Saudi's offers of more oil come after it recently completed maintenance programmes that had reduced supplies from some fields during the second quarter, traders said.
Saudi Arabia is offering extra crude to customers in Asia, a sign the world’s largest oil exporter does not intend to cut output as it battles for market share with other top producers.
Saudi’s offers of more oil come after it recently completed maintenance programmes that had reduced supplies from some fields during the second quarter, traders said. The kingdom will also soon increase its Arab Extra Light crude output in an expansion of the Shaybah oilfield.
But some Asian refiners said they are not rushing to buy more Arab Extra Light after Aramco raised the oil’s official selling price (OSP) by 80 cents a barrel in June, making it more expensive relative to similar Abu Dhabi grades.
In a market that still has the most growth potential and in which many producers, including Iran, Iraq and Russia, are trying to increase sales, that does not portend well for Saudi Arabia as it begins to bring new output online in June.
“It will be challenging (for Saudi Arabia). One of the things that will come into play is whether they will start cutting OSPs to attract customers and keep volumes intact,” said Sushant Gupta, downstream oil analyst at energy consultancy Wood Mackenzie in Singapore.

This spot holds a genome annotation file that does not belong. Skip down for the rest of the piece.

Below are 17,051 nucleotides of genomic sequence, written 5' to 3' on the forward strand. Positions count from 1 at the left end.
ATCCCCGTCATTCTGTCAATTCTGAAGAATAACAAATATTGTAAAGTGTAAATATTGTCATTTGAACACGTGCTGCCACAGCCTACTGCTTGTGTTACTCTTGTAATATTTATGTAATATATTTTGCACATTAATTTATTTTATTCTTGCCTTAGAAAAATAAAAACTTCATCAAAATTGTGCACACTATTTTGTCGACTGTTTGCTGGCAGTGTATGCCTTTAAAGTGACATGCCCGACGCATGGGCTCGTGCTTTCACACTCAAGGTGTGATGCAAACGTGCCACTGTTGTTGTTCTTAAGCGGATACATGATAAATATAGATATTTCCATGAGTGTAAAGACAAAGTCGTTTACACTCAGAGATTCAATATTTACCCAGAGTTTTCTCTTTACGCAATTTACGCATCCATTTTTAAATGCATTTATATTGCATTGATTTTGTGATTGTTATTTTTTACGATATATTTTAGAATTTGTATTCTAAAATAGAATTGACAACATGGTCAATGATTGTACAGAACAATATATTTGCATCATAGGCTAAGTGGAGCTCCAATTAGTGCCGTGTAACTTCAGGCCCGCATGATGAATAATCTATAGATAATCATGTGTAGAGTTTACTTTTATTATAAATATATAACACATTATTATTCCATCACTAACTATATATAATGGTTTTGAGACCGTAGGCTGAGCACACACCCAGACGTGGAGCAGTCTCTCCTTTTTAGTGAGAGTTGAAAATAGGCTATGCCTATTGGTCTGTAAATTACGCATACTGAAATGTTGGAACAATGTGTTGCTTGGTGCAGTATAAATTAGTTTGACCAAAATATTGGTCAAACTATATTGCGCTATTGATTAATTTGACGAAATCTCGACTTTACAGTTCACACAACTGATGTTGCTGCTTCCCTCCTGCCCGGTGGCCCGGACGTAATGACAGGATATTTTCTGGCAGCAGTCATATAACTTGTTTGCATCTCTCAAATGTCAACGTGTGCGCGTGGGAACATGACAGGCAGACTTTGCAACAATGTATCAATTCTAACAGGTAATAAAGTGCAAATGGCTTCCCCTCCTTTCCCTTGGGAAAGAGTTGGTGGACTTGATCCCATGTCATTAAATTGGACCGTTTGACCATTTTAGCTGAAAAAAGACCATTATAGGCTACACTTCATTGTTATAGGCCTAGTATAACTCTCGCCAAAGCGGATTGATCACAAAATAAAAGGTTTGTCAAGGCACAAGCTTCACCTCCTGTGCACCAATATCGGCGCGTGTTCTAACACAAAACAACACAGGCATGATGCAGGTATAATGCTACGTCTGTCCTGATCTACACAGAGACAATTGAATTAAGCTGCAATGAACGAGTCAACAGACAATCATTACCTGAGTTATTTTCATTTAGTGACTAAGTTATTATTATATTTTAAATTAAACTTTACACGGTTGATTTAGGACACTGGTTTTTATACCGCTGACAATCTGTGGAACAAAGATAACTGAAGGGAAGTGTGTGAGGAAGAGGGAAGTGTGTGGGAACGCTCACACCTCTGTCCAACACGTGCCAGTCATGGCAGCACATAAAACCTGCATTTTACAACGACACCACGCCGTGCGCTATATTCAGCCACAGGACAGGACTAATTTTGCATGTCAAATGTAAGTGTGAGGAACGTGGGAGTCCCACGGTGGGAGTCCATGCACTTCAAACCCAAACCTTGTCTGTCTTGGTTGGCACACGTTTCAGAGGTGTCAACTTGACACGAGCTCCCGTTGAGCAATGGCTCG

State oil company Saudi Aramco plans to ramp up output from the Shaybah field over the next two weeks to 1 million barrels per day (bpd), fully utilising its expanded capacity, Saudi media reported on Thursday, quoting the company’s chief executive.
This month, Saudi Aramco has asked at least two Asian refiners if they will lift more oil in June on top of contract volumes, two trading sources familiar with the matter said.
However, “their latest OSP is not attractive to refineries,” a trader with an Asian refiner said, adding that grades from the United Arab Emirates, of quality similar to Arab Extra Light, were more competitively priced.
A second trader with an Asian refiner said: “Refining margins are so-so, so I don’t think there is a big drive to take more prompt oil.”
Complex refining margins in Singapore have risen slightly from five-year lows touched earlier in May, with ample fuel supplies continuing to cap refiners’ profits.
Saudi Aramco did not immediately respond to an emailed request for comment on any offers made to Asian refiners.
Iran and Iraq have also said they will increase output, slimming hopes that the Organization of the Petroleum Exporting Countries (OPEC) will agree to any long-term plan to curtail supplies when it meets in Vienna next week.
Russia’s oil shipments to China hit a record in April, as it took the top spot as largest crude exporter – ahead of Saudi Arabia – to the world’s No.1 energy consumer for the second time this year.
Iran said on Sunday it aims to raise its exports to 2.2 million bpd by mid-summer after it cut June prices to Asia to the biggest discounts to Saudi and Iraqi oil since 2007-2008.
Iraq said its exports have hit an all-time high of 3.9 million bpd on increased output from southern fields, and that it is still on track to triple production by 2020.